Sweden’s response to COVID-19 has been criticised for being too relaxed. While countries all over the world has shut and locked down, Sweden has remained open. Why? One reason for this is that the Swedish government did not have the authority to force the type of lockdown seen in many other countries. Simply put, the government has not been able decide on such limitations. However, now that Sweden’s new pandemic legislation has been set in place, some changes that will affect us all will come into force. Shall we have a quick look at what it’s all about?
When did the new law come into force?
On 10 January 2021, and it ends on 30 September 2021 (unless extended).
Where will it apply?
Public places and business premises such as gyms, parks, shopping centers, retail premises, beaches, camping sites and more. It also applies to public transport. The law does not apply in private homes, although of course Swedes are encouraged to limit social contacts also within their own homes.
What type of restrictions does the new law entail?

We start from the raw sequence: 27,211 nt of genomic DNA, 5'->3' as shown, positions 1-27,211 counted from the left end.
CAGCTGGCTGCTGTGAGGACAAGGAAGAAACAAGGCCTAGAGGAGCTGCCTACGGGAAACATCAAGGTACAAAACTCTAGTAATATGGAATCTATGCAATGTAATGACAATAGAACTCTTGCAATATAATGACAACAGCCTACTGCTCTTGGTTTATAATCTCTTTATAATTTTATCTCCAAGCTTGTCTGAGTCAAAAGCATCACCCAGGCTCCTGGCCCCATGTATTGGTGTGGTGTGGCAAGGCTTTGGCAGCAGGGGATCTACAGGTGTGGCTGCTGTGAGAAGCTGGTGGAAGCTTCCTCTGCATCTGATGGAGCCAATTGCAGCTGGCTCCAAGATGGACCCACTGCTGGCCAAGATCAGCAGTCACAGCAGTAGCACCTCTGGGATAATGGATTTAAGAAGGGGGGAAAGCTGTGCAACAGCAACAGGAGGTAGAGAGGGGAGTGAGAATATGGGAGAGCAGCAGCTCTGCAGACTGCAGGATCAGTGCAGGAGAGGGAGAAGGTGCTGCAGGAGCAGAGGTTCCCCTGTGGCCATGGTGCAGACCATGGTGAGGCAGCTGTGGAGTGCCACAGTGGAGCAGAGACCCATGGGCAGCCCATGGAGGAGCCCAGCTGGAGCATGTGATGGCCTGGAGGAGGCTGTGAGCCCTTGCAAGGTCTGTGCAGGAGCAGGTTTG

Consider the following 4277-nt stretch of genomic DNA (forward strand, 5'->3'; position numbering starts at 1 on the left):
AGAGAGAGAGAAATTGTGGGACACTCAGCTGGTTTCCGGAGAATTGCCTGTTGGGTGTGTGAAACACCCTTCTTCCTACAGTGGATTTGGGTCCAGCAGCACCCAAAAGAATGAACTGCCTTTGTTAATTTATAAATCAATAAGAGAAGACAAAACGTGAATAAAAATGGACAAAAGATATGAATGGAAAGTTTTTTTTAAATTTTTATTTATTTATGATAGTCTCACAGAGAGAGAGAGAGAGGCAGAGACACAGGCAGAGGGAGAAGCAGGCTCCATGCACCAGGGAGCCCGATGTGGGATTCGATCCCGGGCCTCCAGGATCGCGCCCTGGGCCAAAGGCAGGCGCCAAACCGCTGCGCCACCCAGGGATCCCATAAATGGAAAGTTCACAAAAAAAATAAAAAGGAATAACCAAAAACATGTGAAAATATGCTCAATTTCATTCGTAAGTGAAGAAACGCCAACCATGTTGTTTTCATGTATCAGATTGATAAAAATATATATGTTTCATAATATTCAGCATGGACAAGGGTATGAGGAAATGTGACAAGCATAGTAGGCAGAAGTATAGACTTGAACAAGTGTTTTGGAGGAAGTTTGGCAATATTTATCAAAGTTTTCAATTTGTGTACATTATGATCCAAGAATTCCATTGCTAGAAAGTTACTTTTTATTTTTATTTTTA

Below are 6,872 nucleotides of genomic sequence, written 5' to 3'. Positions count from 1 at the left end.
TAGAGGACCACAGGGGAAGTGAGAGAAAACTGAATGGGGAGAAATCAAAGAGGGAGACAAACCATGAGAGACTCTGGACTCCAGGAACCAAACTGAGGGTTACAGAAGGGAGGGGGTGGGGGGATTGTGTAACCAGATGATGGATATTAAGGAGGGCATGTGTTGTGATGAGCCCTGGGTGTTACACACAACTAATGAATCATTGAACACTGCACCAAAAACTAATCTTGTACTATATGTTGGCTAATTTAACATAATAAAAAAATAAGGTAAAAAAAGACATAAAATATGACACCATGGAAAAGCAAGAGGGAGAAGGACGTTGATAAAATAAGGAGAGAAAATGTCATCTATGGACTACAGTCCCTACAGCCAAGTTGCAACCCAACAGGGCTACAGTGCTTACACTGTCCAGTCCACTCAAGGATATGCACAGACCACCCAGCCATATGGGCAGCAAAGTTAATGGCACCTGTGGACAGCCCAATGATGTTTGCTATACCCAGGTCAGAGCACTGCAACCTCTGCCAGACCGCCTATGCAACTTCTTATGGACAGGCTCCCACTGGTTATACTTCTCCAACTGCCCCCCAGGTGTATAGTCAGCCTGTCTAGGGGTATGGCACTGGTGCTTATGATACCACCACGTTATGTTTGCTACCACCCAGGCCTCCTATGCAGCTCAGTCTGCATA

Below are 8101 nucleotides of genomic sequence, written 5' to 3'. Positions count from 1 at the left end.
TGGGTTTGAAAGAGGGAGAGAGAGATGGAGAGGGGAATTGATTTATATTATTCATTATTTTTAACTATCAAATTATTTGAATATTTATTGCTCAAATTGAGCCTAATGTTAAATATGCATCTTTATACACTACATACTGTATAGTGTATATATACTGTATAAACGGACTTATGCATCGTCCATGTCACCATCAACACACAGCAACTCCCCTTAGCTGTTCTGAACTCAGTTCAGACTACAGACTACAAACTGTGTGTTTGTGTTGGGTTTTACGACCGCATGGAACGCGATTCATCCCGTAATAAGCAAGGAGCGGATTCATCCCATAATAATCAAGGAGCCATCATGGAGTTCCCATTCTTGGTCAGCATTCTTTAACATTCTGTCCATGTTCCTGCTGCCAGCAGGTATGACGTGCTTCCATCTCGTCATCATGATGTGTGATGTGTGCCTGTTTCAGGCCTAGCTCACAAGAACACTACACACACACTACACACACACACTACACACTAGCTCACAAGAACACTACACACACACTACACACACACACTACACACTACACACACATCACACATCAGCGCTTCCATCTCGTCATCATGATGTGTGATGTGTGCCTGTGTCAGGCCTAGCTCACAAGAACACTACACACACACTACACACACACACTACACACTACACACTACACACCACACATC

The new law aims to stop crowding. It gives the government authority to restrict the number of people in public premises, adjust opening hours or introduce other measures to avoid crowding. At the time of writing, a “one person per 10 square meters”-rule has been adopted for shops, gyms and other public places. The law also gives the government the power to completely close business premises and public places, although the Minister for Health and Social Affairs Lena Hallengren states that this is not the main purpose of the new law.
Can businesses be fined for not following the new rules?
Yes! Businesses who are not compliant can be subject to an injunction and/or fined.
Can private individuals be fined for breaking the pandemic law?
Not quite yet! However, a proposal for a SEK 2,000 fine for an individual breaking the new rules has been made by the Swedish Prosecutor General and could come into force on the 27th of January 2021.
Will affected businesses be given further monetary support/compensation?
Currently, no. However, the government will investigate the financial consequences on affected businesses and future policies on compensation will be passed separately.
Will the freedom of movement of individuals be restricted?
Only indirectly, as the law currently entails limitations for crowding. However, the new legislation will not entail a curfew or travel bans such as those seen in other countries. Such restrictions would be in breach constitutional rights such as freedom of movement.